Rhetoric of Trade Policy (US / China)

“Never before have both main presidential candidates broken so completely with Washington orthodoxy on globalization, even as the White House refuses to give up. The problem, however, goes much deeper than trade deals.”

For the first time in 70 years, both of the 2016 Presidential candidates are rethinking free trade. With this digression from traditional American values and ideals, there is bound to be new rhetoric regarding trade, foreign policy, and China found between the two candidates. Clinton and Trump, both rooted in opposition against the preexisting situations with regarding foreign trade, are once again forced to be looked upon as ‘the lesser of two evils’ by us poor, confused, American voters.

The rhetoric that has been used thus far throughout the campaign has been focused on labeling China as a “currency manipulator that undervalues the renminbi to help its exporters win sales in overseas markets.”

More specifically, Trump is interested in getting ride of the Trans-Pacific-Partnership, a free-trade agreement between the US and a group of mostly Asian countries, while Clinton is saying that she opposes the agreement in its current form and would look to make strategic alterations.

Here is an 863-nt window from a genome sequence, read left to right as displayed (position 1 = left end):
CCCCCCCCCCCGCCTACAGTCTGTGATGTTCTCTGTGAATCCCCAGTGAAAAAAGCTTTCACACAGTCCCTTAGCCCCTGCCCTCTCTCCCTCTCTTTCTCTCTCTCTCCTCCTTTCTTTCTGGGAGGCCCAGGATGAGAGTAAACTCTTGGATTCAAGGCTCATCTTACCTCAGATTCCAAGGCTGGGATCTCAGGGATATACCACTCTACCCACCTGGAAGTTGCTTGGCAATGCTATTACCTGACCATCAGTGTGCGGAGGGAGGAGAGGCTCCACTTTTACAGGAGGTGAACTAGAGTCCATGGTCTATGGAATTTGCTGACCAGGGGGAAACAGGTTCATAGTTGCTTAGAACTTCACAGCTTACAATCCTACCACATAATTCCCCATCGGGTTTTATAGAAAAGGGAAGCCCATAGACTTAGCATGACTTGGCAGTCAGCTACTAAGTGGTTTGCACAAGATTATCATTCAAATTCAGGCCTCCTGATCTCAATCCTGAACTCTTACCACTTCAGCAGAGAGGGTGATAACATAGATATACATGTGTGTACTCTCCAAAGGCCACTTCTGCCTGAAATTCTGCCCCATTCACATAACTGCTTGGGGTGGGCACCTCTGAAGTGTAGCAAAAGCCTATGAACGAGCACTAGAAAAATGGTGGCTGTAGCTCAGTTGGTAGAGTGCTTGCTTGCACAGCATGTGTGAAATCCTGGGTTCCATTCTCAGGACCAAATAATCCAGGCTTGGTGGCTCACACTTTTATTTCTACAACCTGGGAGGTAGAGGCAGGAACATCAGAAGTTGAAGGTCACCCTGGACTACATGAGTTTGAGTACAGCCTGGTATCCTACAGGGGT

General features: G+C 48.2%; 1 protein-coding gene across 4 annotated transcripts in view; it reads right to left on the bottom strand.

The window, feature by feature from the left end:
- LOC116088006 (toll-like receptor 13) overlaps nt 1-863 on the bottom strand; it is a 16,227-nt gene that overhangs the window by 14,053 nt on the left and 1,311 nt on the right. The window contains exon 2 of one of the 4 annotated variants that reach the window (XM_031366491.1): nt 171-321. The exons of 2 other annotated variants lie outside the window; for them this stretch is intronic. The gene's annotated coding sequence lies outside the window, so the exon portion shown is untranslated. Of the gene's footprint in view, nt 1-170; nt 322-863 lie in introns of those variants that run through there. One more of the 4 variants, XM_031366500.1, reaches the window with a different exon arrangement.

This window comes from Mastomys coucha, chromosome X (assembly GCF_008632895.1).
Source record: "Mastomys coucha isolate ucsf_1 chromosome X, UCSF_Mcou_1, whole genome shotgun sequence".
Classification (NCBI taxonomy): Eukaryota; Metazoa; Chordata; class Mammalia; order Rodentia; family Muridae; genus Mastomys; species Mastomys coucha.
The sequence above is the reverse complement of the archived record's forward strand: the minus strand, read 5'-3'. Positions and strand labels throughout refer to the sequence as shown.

An example of Trump’s harsh labeling and criminalization of China can be found in this quote from May, “We can’t continue to allow China to rape our country — and that’s what they’re doing — it’s the greatest theft in the history of the world.”

Through this, Trump is explicitly adhering to two criminal acts – rape and theft – and associating them with China, in order to raise feelings of concern and fear among his audience.

In contrast to Trump’s aggressive approach when discussing China, Clinton more subtly denounces her previous endorsement of TPP and focuses more on having a profitable relationship with foreign nations. “We have to trade with the rest of the world. We are 5 percent of the world’s population. We have to trade with the other 95 percent. And trade has to be reciprocal. That’s the way the global economy works. But we have failed to provide the basic safety net support that American workers need in order to be able to compete and win in the global economy.”

Though she acknowledges that change is necessary, it does not help her case that she is known to be a previously positive endorser for the TPP agreement, even referring to it as “the gold standard” in her book.

Overall, the rhetoric used by the two candidates regarding foreign trade and China reinforces the already existing rhetorical structure that each candidate has developed during the campaign. Though both are advocating for a change in policy, Hillary is framing hers in such a way that alienates her from Trump – ultimately hoping that Trump’s harsh appeals will appear more unstable, allowing her to assume a more worldly, experienced, and presidential role.